I've had a weird journey learning English. Having grown up in Canada, I learned English before I learned my own native language. Once I moved back to the country from which my parents are originally from, my Canadian accent was totally lost. I moved back to Canada two years ago and have been having difficulty with my accent. I have attempted to learn how to pronounce all vowels and constants and I have also tried shadowing but I am still far from a native English speaker.
Here are some thoughts, in no particular order. I can't really offer any strong suggestions on what you should focus on first or what's most important, but here are the things I noticed after listening.
You over-enunciate some consonants, and under-enunciate others. Your /t/s are sometimes too crisp and sharp. On the other hand your /d/ in "understand" is almost inaudible.
You seem to muddle through some words, like when you say "like, is it my rhythm ..." this should be six distinct syllables, but the /ɪ/s seem to disappear and the consonants blend together.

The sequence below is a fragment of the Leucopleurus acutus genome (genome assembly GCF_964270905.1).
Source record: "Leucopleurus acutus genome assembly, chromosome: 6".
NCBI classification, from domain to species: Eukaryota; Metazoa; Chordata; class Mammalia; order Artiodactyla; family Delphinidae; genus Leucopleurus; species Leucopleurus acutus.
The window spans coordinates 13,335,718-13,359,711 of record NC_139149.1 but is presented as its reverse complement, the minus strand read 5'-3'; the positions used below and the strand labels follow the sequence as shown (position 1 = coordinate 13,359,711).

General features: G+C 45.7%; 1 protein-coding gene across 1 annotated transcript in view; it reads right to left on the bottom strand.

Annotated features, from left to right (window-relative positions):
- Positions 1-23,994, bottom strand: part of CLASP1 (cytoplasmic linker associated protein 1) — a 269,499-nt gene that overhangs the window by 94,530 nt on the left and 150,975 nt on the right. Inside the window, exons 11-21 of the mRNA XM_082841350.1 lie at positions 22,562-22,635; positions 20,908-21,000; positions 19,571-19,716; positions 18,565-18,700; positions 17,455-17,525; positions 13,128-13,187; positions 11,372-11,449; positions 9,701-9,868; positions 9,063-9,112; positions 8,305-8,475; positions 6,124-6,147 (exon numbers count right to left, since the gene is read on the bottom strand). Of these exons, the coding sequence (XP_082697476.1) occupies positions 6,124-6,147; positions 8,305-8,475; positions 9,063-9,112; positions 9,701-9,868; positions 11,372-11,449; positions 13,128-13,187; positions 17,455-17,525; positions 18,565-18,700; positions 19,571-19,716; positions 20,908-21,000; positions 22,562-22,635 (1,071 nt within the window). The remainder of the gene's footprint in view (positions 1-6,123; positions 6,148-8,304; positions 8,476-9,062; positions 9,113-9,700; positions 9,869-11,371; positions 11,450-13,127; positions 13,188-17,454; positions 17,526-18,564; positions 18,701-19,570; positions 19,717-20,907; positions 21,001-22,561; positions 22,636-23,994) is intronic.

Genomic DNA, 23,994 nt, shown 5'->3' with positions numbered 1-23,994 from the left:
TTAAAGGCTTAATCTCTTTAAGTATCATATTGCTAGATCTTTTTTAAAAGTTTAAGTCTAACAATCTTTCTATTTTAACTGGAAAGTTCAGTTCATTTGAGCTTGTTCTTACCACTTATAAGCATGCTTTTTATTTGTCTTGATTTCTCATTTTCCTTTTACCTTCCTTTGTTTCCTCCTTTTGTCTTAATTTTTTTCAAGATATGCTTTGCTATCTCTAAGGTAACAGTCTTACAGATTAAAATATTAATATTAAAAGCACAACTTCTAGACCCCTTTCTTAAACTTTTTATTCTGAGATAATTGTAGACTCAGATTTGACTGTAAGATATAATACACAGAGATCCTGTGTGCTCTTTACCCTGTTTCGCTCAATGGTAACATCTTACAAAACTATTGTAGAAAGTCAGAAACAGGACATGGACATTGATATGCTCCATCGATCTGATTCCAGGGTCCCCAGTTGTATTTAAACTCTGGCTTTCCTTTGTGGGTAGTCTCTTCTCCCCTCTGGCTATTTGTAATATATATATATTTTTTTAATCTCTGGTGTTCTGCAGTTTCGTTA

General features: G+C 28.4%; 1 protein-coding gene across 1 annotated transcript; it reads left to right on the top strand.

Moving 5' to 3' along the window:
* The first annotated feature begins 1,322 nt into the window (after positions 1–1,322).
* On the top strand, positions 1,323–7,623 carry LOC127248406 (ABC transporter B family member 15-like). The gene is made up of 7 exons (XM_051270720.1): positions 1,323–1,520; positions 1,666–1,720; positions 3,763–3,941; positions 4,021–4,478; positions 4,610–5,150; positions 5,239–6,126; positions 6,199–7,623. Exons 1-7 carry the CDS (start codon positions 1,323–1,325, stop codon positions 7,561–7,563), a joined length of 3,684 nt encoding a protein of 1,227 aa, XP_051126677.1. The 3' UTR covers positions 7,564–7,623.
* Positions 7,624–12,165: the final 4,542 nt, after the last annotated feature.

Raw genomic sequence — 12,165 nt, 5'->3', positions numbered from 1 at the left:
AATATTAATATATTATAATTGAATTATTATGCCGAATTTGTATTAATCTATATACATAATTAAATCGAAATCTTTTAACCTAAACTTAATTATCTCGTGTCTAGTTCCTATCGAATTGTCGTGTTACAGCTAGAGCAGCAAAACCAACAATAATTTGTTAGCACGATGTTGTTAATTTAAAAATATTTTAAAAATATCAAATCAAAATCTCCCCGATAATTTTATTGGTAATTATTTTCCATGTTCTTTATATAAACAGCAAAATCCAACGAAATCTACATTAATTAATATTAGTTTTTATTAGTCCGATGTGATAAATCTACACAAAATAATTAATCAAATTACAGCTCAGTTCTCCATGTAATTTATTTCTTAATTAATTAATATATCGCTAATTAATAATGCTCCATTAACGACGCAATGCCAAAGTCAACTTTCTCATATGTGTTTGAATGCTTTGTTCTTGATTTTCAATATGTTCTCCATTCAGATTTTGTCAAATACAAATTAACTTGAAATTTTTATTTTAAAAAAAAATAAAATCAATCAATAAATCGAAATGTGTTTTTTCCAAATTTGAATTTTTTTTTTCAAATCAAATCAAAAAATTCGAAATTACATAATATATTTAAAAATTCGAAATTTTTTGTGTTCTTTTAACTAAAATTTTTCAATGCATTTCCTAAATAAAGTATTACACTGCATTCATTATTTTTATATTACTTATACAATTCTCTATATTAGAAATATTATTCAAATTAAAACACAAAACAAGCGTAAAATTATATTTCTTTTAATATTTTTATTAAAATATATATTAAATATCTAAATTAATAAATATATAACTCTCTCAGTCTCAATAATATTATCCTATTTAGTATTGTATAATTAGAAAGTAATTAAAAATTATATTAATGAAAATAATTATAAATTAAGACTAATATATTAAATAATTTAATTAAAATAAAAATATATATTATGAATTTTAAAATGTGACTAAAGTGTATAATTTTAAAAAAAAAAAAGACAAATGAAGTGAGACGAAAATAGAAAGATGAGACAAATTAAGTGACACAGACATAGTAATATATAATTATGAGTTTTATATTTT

Some of your vowel tones and lengths are off. (On the other hand, some of them are perfect.) Example: the /ʌ/ ("uhh" sound) in "... something [else]?" is too deep and too long. This is the kind of nuance that can take decades to master, and many people beyond a certain age simply never can. That's okay! I'm a foreign language learner & expatriate myself, and I've accepted the fact that I'll very probably never master nuances like this and will always have an "American accent."
Give yourself more credit: your accent is not bad at all! I couldn't disagree more with the comment saying you were hard to understand: I had no trouble at all understanding you. Now, of course there are things you could improve, but I hope you don't feel like your accent is a major obstacle to communication. It isn't, at least to my ear!